Sprout from Sprawl — Architecture Competition by UNI.xyz

Rethinking Architecture Competition for a Farming Supermarket — ‘Sprout from Sprawl’ Design Challenge by UNI

Fig: 1 — Farmers picking strawberries (Credits- Tim Mossholder)

Agriculture and farming

As hunter-gatherers progressed through domesticating animals and plants, nomadic life was left behind. Agriculture is one of the greatest success stories in the development of human civilization. It helps to feed the world’s growing population. With rising incomes, the diversity and range of demands are changing constantly, the increasing demands and the estimated population rise from 7.2 to 9.7 billion or more by 2050 will put the agriculture and farming industry under pressure.

Rapid industrialization in conventional farming techniques has caused both positive and negative consequences, positive being it helps in mass production but negative being the lack of interest in farming due to migration to urban areas and the environmental consequences of mass production.

How can we reduce the existing pressure?

How can the solutions provide awareness of farming as well as an increase in healthy food products and buy?

Fig: 2 — Preserved vegetables for longer shelf life but lower nutrition value (Credits- Fikri Rasyid)

Food and retail

While the majority of the urban population remains ignorant about where the food comes from, we also have fallen for an excellent model of consumerization. Our mindset about food, how we eat and consume it has transformed. Mass production has increased such unsustainable habits and now contributes to the cycle of demand-production. A large amount of the urban population has shifted from open markets to supermarkets, that offer comfort and affordable discounts for essential wholesale products. Supermarkets have taken advantage of this and have managed to promote impulsive and attractive buying.

The in-store environments work with marketing hoardings, design, and lighting layout that present food and products in a new light with additional promotional marketing. Such buying leads to food waste, environmental impacts, and a bad food consumption ratio within the masses. How can we change the scenario?

Can we rethink the supermarket and retail typology?

Can we retrofit it with something more sustainable and healthy?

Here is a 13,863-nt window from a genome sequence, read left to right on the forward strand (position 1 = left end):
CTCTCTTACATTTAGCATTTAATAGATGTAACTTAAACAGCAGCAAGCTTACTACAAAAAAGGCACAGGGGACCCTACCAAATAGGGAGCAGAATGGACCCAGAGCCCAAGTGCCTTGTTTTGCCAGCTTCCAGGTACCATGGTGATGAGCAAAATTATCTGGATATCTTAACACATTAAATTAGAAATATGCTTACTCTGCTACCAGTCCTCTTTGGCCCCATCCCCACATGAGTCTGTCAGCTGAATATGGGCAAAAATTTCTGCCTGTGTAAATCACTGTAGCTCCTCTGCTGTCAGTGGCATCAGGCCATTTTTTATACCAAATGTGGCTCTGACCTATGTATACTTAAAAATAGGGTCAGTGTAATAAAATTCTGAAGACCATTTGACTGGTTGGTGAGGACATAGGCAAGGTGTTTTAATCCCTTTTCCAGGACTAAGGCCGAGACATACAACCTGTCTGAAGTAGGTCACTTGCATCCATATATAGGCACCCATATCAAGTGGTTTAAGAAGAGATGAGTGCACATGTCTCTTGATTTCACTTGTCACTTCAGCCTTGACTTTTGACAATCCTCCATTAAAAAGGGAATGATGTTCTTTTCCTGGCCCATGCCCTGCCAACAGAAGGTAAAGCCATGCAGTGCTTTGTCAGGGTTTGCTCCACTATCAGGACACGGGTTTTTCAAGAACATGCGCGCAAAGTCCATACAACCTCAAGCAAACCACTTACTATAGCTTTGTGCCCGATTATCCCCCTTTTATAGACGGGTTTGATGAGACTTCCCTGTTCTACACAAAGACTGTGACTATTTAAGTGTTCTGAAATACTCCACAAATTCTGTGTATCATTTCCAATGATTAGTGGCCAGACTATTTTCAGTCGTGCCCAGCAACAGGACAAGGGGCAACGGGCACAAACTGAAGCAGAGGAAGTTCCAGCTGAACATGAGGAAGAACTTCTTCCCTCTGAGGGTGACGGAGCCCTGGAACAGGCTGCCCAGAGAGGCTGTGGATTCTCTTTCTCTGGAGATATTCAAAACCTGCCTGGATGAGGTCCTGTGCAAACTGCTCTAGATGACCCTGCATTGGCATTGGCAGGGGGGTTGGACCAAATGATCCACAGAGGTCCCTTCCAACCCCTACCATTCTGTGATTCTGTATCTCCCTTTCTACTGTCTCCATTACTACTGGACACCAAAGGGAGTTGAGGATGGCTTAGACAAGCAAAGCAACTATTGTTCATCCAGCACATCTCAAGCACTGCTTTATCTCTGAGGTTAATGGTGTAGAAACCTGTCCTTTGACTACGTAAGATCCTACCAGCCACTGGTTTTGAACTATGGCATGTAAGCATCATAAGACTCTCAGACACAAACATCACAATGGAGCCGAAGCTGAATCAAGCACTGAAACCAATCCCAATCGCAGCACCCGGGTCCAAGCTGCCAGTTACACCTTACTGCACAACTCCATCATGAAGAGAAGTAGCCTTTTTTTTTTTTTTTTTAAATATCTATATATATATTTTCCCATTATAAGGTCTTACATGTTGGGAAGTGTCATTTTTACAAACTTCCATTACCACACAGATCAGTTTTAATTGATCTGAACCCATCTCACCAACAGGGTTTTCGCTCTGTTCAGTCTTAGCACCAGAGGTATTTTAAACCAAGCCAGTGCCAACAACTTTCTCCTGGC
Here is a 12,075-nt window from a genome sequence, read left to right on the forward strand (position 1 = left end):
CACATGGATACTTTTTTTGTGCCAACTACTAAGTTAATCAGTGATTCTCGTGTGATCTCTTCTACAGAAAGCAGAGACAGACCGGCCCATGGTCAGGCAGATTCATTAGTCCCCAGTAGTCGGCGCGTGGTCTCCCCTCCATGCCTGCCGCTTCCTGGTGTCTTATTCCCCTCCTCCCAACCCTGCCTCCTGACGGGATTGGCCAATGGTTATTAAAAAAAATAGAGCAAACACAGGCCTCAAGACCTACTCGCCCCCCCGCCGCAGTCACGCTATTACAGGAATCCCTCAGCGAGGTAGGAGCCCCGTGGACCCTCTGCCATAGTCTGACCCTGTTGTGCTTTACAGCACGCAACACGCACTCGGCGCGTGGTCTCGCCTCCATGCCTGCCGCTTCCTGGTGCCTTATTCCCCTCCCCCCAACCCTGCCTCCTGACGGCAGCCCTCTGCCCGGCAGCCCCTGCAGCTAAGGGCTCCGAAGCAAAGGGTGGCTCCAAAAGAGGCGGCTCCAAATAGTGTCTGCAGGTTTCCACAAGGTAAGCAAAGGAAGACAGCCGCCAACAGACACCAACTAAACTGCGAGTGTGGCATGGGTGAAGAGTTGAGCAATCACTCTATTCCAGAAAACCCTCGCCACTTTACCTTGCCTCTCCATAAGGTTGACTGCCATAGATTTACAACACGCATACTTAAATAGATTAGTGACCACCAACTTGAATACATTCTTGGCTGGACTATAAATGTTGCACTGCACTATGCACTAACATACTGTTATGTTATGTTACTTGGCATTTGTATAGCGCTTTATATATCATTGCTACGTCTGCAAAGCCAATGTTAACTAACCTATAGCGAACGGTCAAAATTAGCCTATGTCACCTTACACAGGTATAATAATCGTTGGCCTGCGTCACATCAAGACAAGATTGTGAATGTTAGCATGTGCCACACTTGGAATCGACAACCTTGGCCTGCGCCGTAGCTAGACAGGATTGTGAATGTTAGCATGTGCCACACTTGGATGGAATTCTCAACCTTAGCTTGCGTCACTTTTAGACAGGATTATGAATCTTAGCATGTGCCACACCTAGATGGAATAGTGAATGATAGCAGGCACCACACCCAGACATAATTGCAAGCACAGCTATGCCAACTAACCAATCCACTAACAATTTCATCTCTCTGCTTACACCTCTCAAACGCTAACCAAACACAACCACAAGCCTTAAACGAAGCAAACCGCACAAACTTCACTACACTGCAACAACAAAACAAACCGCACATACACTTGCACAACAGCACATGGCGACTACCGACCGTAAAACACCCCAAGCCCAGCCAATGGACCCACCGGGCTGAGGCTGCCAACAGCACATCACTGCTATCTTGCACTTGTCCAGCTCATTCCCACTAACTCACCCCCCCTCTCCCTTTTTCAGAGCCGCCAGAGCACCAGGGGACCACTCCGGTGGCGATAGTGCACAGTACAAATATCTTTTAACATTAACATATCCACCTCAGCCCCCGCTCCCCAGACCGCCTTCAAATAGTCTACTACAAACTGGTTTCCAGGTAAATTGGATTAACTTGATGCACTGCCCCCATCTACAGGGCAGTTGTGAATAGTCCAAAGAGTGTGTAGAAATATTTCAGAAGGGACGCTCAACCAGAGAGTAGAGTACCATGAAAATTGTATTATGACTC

Fig: 3 — Vertical farming in a glasshouse for fast-growing tomatoes and peppers (Credits- Markus Spiske)

Brief of the competition

Rapid development in farming technology has led to a rise in various typologies of farming, which are sustainable and handy.
To reduce the pressure on conventional large framing industries can urban farming form an alternative? Since this farming typology is associated with the urban context, can we bring it into the public eye? Can this typology be retrofitted in supermarkets?

Brief: The design challenge here is to bring farming into the heart of the city, where people can engage with it and buy its fresh produce.

The aim is to rethink the supermarket and retail layouts planned for impulsive buying and instead promote sustainable buying patterns.

By adding farming into supermarkets, the design not only seeks a place to grow and store products but also to educate people in what they eat and thereby promote responsible consumption.

Design objectives

  • Function: How will the supermarket run along with urban farming?
  • Maintenance: Address maintenance and technicalities that go into urban farming and thus implement them in your design.
  • Learning: Workshops, Manuals, and information about framing and healthy eating.
  • Rethink: What else can the participants provide to promote sustainable buying and eating practices?

The above objectives can be a point of beginning to conceive this design. Participants are free to assume their programmatic outline.

Site

Fig: 4 — Site image
  • Site Area: 3615 sq.m
  • Height restriction: 10 meters
  • Maximum Built-Up Area: 3615 sq.m.
  • Ground coverage: 30%
  • Coordinates: 51°56'16.5"N 4°29'42.2"E

The site is located near the main city of Rotterdam, Amsterdam, and is surrounded by restaurants and a supermarket. Since the site is in the core market region of the city, it will bring revenue-oriented business and has to leverage profits by inducing modern farming equipment and machinery at the same time. It makes a perfect for Sprout from Sprawl as it is also permeable enough to involve an enthusiastic urban population.

Find all the competition brief, terms, and other registration guidelines on this

page: Sprout from Sprawl | Architecture Competition on UNI | About

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Originally published at https://uni.xyz.

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